When new commodities purport to open up new realms of convenience for consumers, the tendency is to assume that consumers have grown more and more lazy, and industry has simply responded to the demand for laziness by flooding the marketplace with microwavable food and disposable diapers and the host of communications technologies that make it “easier” (ie compulsory) to be in contact with whoever demands your attention. The assumption, which is as deeply rooted as the idea that people love money over all things and will do whatever they must to maximize their portion of it, is that people are inherently lazy, and would love to do nothing but sit around undisturbed by the world around them. It is so pervasive that it seems like commonsense, even seems like something we have always believed about ourselves. A piece about new lightweight vacuum-cleaners in the Journal today illustrates the myth in action: Proctor & Gamble has made a new cordless sweeper to “extend the run of the Swiffer brand, which has benefited from consumers who are ever-lazier in their cleaning habits.” Now that aspersion is wrong on many counts. Consumers are ever more obsessive about cleaning, not lazier, and they require more and more gadgets to make the process of housekeeping ever more intricate and complex even as they think they are simplifying it. Also, consumers are not becoming lazier, they merely think they are because of the way these products are advertised and the way they put forward laziness as a life goal, a reward. Our treasured laziness is manufactured; it’s part of the ideological ediface that produces passive consumers out of theoretically active subjects. We are actually working harder than ever, but as consumers, shopping like absolute maniacs and misinterpreting shopping as leisure rather than labor. But industry sees the bulk of society as consumers, that is their prime economic function, and hence their useful social labor is to be shopping, ever and always, for ever more gadgets and conveniences and tchotchkes and so forth. There have been seven new evolutions of the Swiffer in the past six years, for God’s sake. No one is clamoring for better functionality from a new vacuum cleaner any more than they are for “new and improved” Clorox. But as we accept shopping more and more as our primary purpose on the earth, we begin to assume that this kind of marketing information is of critical import, we begin to care about it as much as the names and birthdays of our nieces and nephews. Convenience is never about ease or personal fulfllment but about speeding up life to allow one to consume more, to spend more time shopping and buying. That’s why the “inherent human laziness” trope is a cover-up, an attempt to make it seem like convenience serves the individual’s needs rather than the needs of corporations.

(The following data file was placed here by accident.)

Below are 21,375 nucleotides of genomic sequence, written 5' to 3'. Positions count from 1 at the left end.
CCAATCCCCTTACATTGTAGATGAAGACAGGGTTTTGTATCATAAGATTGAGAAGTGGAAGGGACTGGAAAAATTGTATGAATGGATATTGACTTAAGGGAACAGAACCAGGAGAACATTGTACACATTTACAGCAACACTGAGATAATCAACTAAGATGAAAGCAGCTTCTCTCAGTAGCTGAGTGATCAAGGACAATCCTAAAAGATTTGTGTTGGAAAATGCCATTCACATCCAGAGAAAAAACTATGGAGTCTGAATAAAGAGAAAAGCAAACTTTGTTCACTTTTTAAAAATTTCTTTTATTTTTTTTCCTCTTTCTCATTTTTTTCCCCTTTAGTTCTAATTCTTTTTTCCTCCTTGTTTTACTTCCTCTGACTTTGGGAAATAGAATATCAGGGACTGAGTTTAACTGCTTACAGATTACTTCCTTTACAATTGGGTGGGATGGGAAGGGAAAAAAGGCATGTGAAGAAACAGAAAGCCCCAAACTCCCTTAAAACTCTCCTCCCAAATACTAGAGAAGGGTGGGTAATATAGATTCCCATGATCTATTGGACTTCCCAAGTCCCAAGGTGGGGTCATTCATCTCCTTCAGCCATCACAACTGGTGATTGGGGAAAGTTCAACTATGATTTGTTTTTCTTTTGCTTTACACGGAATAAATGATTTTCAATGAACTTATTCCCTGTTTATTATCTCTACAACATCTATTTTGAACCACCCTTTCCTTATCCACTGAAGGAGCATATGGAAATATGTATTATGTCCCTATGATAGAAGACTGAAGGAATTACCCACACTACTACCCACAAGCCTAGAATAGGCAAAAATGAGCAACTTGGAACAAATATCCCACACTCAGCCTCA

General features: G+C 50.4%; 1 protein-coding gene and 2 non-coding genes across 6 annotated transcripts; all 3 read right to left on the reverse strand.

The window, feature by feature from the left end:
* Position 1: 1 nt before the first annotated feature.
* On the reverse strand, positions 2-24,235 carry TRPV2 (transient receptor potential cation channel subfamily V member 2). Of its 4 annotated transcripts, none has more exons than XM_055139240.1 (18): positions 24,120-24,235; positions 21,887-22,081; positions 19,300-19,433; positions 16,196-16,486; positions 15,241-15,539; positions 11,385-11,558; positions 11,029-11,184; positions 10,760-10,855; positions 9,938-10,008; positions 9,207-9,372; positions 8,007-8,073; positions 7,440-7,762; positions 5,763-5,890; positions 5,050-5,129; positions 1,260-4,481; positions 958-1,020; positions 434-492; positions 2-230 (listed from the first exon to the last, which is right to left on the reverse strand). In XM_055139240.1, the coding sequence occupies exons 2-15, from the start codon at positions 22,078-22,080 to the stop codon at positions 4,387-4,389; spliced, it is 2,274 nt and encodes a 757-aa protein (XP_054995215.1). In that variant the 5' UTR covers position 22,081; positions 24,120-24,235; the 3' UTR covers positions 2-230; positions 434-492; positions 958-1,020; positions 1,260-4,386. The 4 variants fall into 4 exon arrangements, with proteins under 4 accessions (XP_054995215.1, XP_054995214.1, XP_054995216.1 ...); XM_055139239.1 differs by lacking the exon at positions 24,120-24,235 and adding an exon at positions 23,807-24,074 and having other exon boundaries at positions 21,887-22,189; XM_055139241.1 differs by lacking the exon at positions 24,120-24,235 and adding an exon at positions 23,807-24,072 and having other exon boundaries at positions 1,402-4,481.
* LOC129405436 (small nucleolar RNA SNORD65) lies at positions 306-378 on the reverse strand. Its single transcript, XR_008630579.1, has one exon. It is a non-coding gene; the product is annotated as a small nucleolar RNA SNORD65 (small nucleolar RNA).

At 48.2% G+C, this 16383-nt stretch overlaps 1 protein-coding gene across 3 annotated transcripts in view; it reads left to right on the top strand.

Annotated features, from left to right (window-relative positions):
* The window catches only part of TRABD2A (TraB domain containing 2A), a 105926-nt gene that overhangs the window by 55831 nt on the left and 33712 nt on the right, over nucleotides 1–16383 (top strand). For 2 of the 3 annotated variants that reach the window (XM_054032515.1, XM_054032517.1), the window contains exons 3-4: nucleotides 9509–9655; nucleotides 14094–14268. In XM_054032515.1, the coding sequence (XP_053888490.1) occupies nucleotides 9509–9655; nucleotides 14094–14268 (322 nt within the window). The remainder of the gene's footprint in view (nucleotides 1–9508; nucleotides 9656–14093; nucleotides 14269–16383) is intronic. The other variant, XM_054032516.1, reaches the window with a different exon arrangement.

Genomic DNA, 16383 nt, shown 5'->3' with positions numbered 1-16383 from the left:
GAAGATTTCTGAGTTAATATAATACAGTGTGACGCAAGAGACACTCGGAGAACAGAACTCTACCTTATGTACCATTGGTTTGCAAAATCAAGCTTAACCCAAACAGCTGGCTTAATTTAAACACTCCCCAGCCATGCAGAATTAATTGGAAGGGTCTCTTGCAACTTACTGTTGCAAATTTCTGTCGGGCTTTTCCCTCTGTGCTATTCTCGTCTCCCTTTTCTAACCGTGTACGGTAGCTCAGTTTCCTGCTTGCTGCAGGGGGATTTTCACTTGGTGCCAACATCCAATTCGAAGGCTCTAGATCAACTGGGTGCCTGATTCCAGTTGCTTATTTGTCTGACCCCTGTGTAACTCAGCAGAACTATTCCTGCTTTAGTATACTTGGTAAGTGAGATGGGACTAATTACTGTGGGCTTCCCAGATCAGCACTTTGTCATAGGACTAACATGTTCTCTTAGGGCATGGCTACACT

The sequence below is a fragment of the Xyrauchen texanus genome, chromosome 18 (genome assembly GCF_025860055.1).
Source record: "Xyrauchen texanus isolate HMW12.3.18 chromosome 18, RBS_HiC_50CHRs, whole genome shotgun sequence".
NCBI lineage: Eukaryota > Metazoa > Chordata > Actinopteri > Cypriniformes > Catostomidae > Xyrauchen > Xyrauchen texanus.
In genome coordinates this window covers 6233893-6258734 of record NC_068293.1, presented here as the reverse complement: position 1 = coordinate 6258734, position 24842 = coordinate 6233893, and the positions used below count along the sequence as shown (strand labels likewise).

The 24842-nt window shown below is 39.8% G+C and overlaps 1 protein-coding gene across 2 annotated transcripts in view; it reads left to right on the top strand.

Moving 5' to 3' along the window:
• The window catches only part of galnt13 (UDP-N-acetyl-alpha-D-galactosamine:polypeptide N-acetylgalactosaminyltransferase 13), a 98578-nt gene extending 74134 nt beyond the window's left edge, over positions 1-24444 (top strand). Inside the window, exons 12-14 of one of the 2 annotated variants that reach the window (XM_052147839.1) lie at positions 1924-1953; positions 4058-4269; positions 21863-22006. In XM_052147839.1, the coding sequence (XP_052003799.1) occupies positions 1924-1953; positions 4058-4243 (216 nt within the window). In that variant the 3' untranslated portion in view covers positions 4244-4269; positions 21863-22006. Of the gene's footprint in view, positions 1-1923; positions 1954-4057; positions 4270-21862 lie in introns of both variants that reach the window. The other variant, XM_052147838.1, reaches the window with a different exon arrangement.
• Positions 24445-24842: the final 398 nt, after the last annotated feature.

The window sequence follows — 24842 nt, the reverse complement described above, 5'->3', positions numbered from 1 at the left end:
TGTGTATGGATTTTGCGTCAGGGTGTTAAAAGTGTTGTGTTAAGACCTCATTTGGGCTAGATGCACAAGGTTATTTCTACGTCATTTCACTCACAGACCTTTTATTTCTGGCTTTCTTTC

This idea that people enjoy laziness is totally upside-down, of course, people want more than anything else meaningful activity that connects them to other people and integrates them into a living tradition that takes the edge off of mortality a bit. But capitalism requires stasis, a quiescent equilibrium to be a fundamental goal, an unequivocal good; it’s built into the very models that establish its economic theoretical basis. Assumed laziness is the other side of the profit-motive coin, the simplicity and one-dimensionality of the profit motive as life-purpose nicely meshes with the assumption that people are too lazy to figure out what they want to do in life and just want to “relax” instead. The idea that sitting back and letting one’s money make money can be a proxy for actual life activity allows stasis to also seem like an acceptable life reward. Capital becomes alive while the dead hand that possesses it becomes more and more couch-potato like. In other words, you are freed from having actual concrete intentions and ambitions by letting the simplistic goal of money-making stand in for them.